- Category: Edward John Eyre - Vol 1 - Ch 18
- Written by Edward John Eyre
- Hits: 793
April 25. — During the night dense clouds, accompanied by gusts of wind and forked lightning, passed rapidly to the south-west, and this morning the wind changed to that quarter. Heavy storms gathered to seawards with much thunder and lightning, but no rain fell near us; the sea appearing to attract all the showers. The overseer shot a very large eagle to-day and made a stew of it, which was excellent. I sent the boy out to try and shoot a wallabie, but he returned without one.
In the evening, a little before dark, and just as we had finished our tea, to my great astonishment our two runaway natives made their appearance, the King George’s Sound native being first. He came frankly up, and said that they were both sorry for what they had done, and were anxious to be received again, as they found they could get nothing to eat for themselves. The other boy sat silently and sullenly at the fire, apparently more chagrined at being compelled by necessity to come back to us than sorry for having gone away. Having given them a lecture, for they both now admitted having stolen meat, not only on the night they were detected but previously, I gave each some tea and some bread and meat, and told them if they behaved well they would be treated in every respect as before, and share with us our little stock of provisions as long as it lasted.
I now learnt that they had fared in the bush but little better than I should have done myself. They had been absent four days, and had come home nearly starved. For the first two days they got only two small bandicoots and found no water; they then turned back, and obtaining a little water in a hollow of the cliffs, left by the shower which had passed over, they halted under them to fish, and speared a sting-ray; this they had feasted on yesterday, and to-day came from the cliffs to look for us without any thing to eat at all.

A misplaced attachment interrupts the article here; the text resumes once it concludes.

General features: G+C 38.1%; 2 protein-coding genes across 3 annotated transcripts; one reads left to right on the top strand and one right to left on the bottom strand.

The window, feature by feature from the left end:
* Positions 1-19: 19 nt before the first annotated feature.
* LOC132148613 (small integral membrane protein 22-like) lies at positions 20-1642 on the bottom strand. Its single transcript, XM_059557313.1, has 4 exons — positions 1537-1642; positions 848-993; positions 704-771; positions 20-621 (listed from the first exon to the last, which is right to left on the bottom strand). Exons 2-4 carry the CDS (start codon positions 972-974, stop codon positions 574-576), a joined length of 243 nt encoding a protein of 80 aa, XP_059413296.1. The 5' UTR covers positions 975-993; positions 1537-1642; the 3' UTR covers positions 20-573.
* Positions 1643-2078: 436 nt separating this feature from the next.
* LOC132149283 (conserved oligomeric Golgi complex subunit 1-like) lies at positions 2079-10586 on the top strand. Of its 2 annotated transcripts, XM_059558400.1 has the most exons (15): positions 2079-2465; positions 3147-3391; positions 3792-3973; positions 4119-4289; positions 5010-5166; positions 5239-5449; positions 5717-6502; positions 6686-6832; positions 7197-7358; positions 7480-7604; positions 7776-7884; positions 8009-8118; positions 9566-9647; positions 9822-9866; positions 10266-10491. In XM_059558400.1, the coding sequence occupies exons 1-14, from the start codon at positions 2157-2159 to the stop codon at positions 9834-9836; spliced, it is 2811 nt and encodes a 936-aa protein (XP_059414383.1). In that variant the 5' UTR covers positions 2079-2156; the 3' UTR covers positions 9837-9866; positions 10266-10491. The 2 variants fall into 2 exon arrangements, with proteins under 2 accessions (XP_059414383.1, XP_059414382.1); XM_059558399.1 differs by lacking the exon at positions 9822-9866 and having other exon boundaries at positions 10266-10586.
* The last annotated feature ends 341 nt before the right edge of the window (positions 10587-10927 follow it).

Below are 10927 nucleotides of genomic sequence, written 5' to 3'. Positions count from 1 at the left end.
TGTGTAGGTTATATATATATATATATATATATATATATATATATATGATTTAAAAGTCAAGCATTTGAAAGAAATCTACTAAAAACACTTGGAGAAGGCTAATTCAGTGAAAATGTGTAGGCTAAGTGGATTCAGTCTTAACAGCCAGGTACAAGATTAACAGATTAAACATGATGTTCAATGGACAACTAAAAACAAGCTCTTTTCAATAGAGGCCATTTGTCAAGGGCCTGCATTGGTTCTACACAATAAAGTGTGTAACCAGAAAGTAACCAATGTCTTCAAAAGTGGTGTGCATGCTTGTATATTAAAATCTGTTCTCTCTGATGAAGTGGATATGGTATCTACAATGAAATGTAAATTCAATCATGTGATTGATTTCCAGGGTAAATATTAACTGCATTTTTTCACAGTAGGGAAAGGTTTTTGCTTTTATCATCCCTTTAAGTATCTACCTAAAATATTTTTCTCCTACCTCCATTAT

During the night some heavy clouds passed over our heads, and once a drop or two of rain fell. The 26th broke wild and stormy to the east and west, and I determined to remain one day longer in camp, in the hope of rain falling, but principally to rest the two natives a little after the long walk from which they had returned. Breakfast being over, I sent the overseer and one native to the beach, to try to get a sting-ray, and to the other I gave my gun to shoot wallabie: no fish was procured, but one wallabie was got, half of which I gave to the native who killed it, for his dinner.
Being determined to break up camp on the 27th, I sent the King George’s Sound native on a-head, as soon as he had breakfasted, that, by preceding the party, he might have time to spear a sting-ray against we overtook him. The day was dull, cloudy, and warm, and still looking likely for rain, with the wind at north-east. At eleven we were ready, and moved away from a place where we had experienced so much relief in our extremity, and at which our necessities had compelled us to remain so long. For twenty-eight days we had been encamped at the sand-drifts, or at the first water we had found, five miles from them. Daily, almost hourly, had the sky threatened rain, and yet none fell. We had now entered upon the last fearful push, which was to decide our fate. This one stretch of bad country crossed, I felt a conviction we should be safe. That we had at least 150 miles to go to the next water I was fully assured of; I was equally satisfied that our horses were by no means in a condition to encounter the hardships and privations they must meet with in such a journey; for though they had had a long rest, and in some degree recovered from their former tired-out condition, they had not picked up in flesh or regained their spirits; the sapless, withered state of the grass and the severe cold of the nights had prevented them from deriving the advantage that they ought to have done from so long a respite from labour. Still I hoped we might be successful. We had lingered day by day, until it would have been folly to have waited longer; the rubicon was, however, now passed, and we had nothing to rely upon but our own exertions and perseverance, humbly trusting that the great and merciful God who had hitherto guarded and guidedus in safety would not desert us now.
Upon leaving the camp we left behind one carbine, a spade, some horse hobbles, and a few small articles, to diminish as much as possible the weight we had to carry. For eight miles we traced round the beach to the most north-westerly angle of the Bight, and for two miles down its south-west shore, but were then compelled by the rocks to travel to the back, through heavy scrubby ridges for four miles; after which we again got in to the beach, and at one mile along its shore, or fifteen miles from our camp, we halted for the night, at a patch of old grass. The afternoon had been hot, but the night set in cold and clear, and all appearance of rain was gone. The native I had sent on before had not succeeded in getting a fish, though he had broken one or two spears in his attempts.